7 years ago

Multiple media reports indicate
that a Christian in Iran was
reportedly sentenced by a
judge to have his lips burned
with a cigarette after he failed
to fast during the month-long
Muslim holiday of Ramadan.
Although Islamic rule states
that the month-long fasting
period of Ramadan only applies
to Muslims, the Christian man
was reportedly punished
publicly in the city of
Kermanshah this week. Along
with the Christian man's
punishment, five Muslim men
were reportedly flogged with
70 lashes each for failing to
obey the fasting rules of
Ramadan, the city's deputy
Governor Ali Ashraf Karami told
The Daily Mail.
One group, the National Council
of Resistance of Iran, has
condemned the recent public
punishments, arguing that they
are examples of Iran's unfair
justice system that often
target non-Muslim citizens. "The
silence of the world
community, especially of
western countries, vis-à-vis
these medieval punishments
under the excuse of having
nuclear talks with Iran has
intensified the brutal and
systematic violation of human
rights in Iran. This will
ultimately embolden the
Iranian regime to continue its
nuclear projects more than
before," read the statement
from the France-based group,
according to The Inquisitr.
According to The Guardian,
some Muslim residents of
Tehran believe people are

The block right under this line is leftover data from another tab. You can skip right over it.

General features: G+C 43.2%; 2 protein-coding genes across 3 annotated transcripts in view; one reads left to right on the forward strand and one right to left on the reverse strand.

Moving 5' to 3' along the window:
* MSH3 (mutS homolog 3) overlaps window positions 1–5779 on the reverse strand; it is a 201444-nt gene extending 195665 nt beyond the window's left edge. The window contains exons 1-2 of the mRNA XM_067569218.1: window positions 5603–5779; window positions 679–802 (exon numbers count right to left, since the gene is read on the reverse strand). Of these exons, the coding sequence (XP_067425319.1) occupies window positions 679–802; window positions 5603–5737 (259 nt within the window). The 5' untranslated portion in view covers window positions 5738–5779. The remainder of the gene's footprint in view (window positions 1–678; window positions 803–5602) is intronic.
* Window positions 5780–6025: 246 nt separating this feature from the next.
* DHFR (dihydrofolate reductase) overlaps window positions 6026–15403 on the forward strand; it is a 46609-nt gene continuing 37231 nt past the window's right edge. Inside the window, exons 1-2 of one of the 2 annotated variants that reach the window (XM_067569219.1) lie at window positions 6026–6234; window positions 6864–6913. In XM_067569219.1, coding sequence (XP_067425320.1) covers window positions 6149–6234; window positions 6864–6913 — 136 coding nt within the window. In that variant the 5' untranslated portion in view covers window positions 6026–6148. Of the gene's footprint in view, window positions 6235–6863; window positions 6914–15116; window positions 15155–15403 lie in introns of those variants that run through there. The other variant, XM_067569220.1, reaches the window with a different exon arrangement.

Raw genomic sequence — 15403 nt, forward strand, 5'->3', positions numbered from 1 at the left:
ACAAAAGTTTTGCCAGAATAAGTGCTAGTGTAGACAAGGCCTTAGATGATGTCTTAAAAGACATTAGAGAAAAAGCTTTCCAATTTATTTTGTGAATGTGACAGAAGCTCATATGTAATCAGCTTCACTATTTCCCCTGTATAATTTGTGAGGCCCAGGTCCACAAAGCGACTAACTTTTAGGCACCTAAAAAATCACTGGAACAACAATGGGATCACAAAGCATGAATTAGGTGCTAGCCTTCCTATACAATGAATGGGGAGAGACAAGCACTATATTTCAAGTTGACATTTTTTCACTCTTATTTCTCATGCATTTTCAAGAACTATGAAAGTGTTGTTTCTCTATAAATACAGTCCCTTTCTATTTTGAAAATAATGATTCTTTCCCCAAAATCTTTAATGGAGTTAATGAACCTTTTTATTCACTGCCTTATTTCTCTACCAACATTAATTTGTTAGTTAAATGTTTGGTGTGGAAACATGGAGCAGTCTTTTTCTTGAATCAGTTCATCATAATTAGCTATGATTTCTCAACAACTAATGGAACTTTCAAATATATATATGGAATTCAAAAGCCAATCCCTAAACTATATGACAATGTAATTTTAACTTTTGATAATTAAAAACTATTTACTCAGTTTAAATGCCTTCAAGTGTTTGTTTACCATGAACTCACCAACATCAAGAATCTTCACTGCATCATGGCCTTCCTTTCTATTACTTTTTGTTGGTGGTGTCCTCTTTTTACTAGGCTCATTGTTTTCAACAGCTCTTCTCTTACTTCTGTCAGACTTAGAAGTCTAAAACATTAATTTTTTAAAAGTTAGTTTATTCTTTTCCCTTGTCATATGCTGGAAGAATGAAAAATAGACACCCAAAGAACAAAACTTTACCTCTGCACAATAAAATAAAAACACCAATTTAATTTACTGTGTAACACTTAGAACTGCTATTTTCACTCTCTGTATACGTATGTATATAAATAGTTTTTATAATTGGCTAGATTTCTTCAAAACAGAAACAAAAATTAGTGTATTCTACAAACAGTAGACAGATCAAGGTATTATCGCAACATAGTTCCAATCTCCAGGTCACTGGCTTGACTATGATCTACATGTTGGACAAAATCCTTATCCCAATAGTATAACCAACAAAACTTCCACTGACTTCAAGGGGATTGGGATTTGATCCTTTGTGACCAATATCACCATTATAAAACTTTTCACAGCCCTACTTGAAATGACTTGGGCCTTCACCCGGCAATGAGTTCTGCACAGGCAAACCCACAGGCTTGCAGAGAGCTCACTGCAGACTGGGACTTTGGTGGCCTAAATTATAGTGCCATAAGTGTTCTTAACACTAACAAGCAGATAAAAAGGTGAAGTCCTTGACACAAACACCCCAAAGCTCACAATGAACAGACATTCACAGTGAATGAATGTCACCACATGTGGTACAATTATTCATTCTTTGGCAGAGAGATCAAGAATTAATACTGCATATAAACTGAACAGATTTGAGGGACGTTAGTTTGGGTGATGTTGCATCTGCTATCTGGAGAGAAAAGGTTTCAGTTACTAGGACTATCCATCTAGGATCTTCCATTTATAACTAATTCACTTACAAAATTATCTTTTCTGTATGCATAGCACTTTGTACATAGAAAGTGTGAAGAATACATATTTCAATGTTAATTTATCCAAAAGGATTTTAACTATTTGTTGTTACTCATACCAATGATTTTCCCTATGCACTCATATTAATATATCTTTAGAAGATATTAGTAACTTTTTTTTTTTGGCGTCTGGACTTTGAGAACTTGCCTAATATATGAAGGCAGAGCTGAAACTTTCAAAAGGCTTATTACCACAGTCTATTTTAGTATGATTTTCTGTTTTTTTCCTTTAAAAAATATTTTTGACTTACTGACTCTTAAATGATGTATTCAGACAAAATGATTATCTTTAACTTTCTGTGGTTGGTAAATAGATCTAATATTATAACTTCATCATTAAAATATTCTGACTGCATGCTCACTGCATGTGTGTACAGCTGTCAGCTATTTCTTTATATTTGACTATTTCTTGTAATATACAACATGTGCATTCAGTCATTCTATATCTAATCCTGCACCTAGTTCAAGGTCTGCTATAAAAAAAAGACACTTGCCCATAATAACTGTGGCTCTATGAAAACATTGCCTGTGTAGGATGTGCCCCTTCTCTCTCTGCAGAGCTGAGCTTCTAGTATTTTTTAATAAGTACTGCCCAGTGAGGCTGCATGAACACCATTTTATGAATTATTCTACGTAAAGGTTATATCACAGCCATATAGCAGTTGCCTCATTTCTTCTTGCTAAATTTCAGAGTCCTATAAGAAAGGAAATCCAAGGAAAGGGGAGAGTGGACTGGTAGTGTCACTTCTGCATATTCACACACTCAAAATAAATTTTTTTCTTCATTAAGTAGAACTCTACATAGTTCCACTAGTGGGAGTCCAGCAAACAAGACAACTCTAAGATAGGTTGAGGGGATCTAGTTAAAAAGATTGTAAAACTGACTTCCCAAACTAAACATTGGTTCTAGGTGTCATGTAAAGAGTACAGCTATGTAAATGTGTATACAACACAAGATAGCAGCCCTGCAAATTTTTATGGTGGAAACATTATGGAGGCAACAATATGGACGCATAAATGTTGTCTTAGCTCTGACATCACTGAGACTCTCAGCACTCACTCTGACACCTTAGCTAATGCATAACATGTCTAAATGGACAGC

slacking in their participation in
Ramadan, although public
fasting disobedience has yet to
be seen in the country's capital.
Hamid, one Tehran resident
who works a
telecommunications job, told
the British media outlet that
"Everything [about Ramadan]
is different this year."
"In 1995, if someone had even
a drop of water, everyone
went and reported it and that
person would get fired, or just
scolded if they were lucky. Not
any more, though. People are
looking out for each other. I
almost miss those days,
though. It's like people's hearts
just aren't in religion anymore."
As The National reports, power
outages earlier in July tested
Ramadan resolve in Tehran, as
residents were deprived of air
conditioning in intensively high
summer temperatures, as well
as television to distract them
from the nearly 16-hour
fasting periods. "It is very
difficult to fast in this
weather," Bahador, the owner
of a local Tehran fruit shop,
told The National.
"I used to fast in my
hometown because people
believe in Islam from the
bottom of their heart. But in
Tehran, life is becoming more
difficult every day and people
find ways to escape rules," the
31-year-old Kurdish Sunni
Muslim added.
This year, Ramadan is observed
from July 10 to August 8, and
requires Muslim participants to
fast from food or drink,
regardless of the summer
temperatures, from sunrise to

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